Volume 2, Issue 3
  • ISSN 2214-9953
  • E-ISSN: 2214-9961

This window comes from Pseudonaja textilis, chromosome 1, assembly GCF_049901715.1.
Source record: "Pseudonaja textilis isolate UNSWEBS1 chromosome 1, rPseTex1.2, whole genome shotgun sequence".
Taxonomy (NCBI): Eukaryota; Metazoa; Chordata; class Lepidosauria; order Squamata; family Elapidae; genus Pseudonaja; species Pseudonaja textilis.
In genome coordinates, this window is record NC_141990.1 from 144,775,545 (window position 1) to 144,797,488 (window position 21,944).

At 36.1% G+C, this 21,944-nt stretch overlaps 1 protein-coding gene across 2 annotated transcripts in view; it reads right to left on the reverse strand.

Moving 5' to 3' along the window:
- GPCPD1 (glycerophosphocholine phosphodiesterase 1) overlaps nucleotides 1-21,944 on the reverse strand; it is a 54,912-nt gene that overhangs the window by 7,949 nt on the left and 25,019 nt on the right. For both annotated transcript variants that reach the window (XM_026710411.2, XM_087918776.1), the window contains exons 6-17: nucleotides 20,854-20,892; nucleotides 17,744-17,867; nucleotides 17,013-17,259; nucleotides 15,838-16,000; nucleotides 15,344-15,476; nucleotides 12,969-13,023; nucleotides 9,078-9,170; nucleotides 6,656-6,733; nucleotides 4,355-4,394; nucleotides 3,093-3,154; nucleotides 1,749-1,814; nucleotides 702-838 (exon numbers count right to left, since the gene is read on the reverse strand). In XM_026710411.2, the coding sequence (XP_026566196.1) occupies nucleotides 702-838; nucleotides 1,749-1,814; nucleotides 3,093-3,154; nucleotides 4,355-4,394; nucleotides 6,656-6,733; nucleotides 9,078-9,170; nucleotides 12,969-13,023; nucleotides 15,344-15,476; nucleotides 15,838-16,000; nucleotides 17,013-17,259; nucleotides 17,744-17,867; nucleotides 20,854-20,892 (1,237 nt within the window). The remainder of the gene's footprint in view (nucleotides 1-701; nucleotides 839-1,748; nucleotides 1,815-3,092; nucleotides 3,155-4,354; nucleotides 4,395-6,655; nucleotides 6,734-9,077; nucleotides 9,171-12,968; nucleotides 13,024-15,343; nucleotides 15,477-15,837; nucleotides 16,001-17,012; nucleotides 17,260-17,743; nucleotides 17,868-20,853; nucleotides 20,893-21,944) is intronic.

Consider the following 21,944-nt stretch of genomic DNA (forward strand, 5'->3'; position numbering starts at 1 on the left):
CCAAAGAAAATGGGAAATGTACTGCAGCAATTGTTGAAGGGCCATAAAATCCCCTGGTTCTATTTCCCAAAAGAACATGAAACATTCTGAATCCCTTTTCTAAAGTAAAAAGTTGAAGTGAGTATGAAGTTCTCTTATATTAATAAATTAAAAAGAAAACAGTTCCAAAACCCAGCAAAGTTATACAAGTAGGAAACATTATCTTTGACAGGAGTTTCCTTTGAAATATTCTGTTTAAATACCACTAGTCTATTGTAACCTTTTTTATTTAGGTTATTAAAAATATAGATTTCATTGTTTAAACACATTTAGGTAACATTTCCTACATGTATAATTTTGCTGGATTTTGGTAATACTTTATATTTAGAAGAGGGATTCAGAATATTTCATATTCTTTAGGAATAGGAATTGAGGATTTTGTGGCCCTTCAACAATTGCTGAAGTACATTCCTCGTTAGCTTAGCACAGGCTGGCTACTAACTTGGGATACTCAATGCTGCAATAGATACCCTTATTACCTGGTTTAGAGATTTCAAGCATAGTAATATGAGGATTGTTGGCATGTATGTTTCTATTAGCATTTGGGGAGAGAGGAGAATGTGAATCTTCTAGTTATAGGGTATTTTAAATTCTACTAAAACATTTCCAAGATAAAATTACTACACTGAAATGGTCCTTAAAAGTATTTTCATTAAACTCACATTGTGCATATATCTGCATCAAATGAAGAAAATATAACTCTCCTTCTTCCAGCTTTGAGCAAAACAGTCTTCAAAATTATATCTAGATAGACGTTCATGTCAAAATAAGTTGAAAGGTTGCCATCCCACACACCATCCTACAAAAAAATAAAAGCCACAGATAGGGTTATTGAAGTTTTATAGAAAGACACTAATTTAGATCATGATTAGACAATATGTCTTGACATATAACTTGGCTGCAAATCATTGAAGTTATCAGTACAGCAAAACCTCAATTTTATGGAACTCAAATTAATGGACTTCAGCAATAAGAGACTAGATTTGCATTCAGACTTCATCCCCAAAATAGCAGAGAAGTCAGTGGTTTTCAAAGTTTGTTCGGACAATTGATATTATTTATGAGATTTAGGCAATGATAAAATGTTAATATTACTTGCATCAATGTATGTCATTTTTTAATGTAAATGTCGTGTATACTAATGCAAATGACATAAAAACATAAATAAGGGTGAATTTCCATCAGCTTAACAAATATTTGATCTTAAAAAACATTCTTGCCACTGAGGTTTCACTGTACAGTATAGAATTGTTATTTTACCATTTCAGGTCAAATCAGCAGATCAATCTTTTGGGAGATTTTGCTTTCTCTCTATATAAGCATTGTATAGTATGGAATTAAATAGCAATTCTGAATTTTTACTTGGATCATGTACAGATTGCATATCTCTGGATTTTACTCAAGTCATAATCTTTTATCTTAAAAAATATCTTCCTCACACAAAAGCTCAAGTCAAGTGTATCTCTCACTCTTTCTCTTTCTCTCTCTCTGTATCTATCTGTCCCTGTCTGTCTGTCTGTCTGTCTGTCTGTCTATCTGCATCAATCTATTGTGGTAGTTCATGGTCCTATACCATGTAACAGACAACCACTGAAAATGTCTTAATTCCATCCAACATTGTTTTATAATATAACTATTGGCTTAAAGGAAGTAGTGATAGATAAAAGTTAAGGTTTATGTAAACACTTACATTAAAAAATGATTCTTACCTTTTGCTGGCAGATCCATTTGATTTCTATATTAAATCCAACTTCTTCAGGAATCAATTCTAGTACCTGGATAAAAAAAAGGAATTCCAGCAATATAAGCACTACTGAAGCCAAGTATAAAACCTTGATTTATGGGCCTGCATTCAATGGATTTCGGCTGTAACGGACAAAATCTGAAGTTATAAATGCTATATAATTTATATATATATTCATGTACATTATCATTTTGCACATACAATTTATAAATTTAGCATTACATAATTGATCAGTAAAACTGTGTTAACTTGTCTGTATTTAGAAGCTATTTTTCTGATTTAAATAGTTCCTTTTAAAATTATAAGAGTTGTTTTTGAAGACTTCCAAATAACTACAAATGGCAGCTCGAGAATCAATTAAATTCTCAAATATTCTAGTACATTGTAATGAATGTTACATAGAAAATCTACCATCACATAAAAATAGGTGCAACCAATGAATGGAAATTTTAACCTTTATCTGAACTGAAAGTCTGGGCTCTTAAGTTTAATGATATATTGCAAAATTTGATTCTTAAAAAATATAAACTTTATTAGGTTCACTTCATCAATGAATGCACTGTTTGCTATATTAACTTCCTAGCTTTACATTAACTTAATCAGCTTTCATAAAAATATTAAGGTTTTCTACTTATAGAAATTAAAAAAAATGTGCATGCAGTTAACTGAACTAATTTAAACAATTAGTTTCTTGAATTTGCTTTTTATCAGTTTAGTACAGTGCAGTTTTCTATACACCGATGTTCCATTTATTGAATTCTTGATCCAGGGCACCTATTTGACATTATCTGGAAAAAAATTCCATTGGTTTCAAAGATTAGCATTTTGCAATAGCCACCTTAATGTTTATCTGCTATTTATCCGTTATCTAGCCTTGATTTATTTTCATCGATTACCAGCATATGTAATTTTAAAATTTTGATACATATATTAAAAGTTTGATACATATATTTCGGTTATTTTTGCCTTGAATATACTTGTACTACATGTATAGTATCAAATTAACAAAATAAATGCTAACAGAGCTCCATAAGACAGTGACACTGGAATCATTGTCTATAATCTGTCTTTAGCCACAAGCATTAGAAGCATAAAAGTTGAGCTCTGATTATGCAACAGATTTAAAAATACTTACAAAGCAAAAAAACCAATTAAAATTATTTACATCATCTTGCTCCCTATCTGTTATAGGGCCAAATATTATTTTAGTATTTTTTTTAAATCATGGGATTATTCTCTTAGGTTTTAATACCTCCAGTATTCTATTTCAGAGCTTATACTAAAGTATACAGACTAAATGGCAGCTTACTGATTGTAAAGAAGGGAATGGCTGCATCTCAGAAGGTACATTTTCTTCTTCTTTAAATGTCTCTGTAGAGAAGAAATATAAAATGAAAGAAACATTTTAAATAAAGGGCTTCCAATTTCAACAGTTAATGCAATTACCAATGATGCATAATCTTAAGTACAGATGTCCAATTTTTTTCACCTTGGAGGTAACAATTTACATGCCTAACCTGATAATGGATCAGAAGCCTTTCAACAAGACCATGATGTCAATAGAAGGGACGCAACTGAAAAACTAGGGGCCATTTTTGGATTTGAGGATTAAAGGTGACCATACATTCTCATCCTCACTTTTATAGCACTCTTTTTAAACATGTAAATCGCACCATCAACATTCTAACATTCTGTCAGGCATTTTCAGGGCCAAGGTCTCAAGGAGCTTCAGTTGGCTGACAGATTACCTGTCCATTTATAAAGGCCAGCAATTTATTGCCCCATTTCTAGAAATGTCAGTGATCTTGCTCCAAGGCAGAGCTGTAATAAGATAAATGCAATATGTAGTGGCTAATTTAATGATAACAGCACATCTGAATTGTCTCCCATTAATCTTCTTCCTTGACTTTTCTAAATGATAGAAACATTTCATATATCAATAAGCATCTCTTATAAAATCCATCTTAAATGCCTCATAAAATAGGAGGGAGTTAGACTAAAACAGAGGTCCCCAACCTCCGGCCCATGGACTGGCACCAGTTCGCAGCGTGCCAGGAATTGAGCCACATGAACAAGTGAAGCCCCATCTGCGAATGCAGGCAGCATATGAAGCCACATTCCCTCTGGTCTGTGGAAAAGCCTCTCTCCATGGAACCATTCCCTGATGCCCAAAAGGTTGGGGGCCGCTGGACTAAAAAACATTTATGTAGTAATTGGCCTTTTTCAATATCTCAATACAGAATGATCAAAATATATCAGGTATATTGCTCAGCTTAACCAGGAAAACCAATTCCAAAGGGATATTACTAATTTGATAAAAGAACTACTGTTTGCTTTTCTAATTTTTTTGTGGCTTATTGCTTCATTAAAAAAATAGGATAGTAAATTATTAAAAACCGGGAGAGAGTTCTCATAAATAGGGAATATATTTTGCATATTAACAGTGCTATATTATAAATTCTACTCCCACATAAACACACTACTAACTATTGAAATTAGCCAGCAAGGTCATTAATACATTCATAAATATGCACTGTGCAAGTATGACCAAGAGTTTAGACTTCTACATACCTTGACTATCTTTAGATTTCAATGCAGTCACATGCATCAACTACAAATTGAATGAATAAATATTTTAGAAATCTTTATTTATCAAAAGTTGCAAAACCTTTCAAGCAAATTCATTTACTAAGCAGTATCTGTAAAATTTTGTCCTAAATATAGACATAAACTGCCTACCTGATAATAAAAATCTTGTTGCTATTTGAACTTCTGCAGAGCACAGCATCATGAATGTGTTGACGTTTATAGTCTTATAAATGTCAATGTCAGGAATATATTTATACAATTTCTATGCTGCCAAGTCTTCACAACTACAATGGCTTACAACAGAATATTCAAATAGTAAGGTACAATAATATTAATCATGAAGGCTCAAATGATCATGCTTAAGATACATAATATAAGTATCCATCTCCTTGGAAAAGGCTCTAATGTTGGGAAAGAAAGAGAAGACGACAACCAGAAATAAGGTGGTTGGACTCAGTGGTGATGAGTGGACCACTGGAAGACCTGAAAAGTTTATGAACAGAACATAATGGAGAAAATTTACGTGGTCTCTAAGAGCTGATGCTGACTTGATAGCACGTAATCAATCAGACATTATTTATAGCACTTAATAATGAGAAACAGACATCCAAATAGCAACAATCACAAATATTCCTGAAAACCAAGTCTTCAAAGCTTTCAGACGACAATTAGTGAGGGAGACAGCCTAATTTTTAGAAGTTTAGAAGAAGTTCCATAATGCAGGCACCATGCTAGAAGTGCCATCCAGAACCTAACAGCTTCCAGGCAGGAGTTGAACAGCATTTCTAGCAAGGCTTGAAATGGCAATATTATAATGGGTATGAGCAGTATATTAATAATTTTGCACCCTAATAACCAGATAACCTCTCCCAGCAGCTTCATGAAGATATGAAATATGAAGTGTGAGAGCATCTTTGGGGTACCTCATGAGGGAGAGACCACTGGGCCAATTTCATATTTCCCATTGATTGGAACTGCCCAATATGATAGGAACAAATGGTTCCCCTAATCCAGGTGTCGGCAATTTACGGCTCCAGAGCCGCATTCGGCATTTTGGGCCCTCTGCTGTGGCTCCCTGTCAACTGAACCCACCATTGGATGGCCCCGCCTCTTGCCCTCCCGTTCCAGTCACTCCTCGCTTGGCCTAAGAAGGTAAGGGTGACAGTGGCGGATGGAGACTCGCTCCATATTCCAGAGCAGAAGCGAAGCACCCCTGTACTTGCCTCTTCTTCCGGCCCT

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Linguistic Landscape (LL) research has emerged as an approach to document and analyze language use in public spaces in present-day multilingual California and elsewhere in the world. This paper extends the conceptual and methodological frame of LL beyond the visual, ethnographic present. It seeks to create dialogue between text-oriented archival research into historical contexts of language and identity, and the present-oriented ethnographic focus of LL grounded in current sociolinguistic, applied linguistic, anthropological, and educational research. Building upon research into monuments and memorialization, this paper develops “memorization” to conceptualize the multilayered historicity, intertextuality and materiality that commit to public memory linguistic, political, and educational discourses — with their constitutive ideologies, practices, and policies — designed to “make the past present for the future” in public space. This paper offers an interdisciplinary perspective on the memorization of the colonial Spanish missions in California and the 2015 canonization of their founder, Junípero Serra. Several methodological opportunities and challenges for LL are discussed for critically connecting present and past landscapes of multilingualism, and their future ethical implications.


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